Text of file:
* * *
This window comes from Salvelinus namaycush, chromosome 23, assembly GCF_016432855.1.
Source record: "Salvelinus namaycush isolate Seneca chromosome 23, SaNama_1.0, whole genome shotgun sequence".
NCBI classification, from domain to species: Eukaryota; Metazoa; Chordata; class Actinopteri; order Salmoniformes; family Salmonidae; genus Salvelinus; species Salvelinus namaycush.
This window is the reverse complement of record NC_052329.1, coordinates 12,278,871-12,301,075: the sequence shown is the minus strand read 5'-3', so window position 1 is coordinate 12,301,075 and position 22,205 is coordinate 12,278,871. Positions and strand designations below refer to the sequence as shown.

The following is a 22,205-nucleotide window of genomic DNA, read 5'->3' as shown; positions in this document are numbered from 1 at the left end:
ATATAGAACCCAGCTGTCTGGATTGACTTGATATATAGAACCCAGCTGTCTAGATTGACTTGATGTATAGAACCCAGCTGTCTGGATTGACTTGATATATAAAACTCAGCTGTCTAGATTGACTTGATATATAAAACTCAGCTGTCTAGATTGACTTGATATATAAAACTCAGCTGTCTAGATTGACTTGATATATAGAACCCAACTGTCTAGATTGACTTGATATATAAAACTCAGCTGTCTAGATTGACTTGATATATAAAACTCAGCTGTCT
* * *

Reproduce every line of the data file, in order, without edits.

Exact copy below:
This window comes from Salvelinus namaycush, chromosome 23, assembly GCF_016432855.1.
Source record: "Salvelinus namaycush isolate Seneca chromosome 23, SaNama_1.0, whole genome shotgun sequence".
NCBI classification, from domain to species: Eukaryota; Metazoa; Chordata; class Actinopteri; order Salmoniformes; family Salmonidae; genus Salvelinus; species Salvelinus namaycush.
This window is the reverse complement of record NC_052329.1, coordinates 12,278,871-12,301,075: the sequence shown is the minus strand read 5'-3', so window position 1 is coordinate 12,301,075 and position 22,205 is coordinate 12,278,871. Positions and strand designations below refer to the sequence as shown.

The following is a 22,205-nucleotide window of genomic DNA, read 5'->3' as shown; positions in this document are numbered from 1 at the left end:
ATATAGAACCCAGCTGTCTGGATTGACTTGATATATAGAACCCAGCTGTCTAGATTGACTTGATGTATAGAACCCAGCTGTCTGGATTGACTTGATATATAAAACTCAGCTGTCTAGATTGACTTGATATATAAAACTCAGCTGTCTAGATTGACTTGATATATAAAACTCAGCTGTCTAGATTGACTTGATATATAGAACCCAACTGTCTAGATTGACTTGATATATAAAACTCAGCTGTCTAGATTGACTTGATATATAAAACTCAGCTGTCT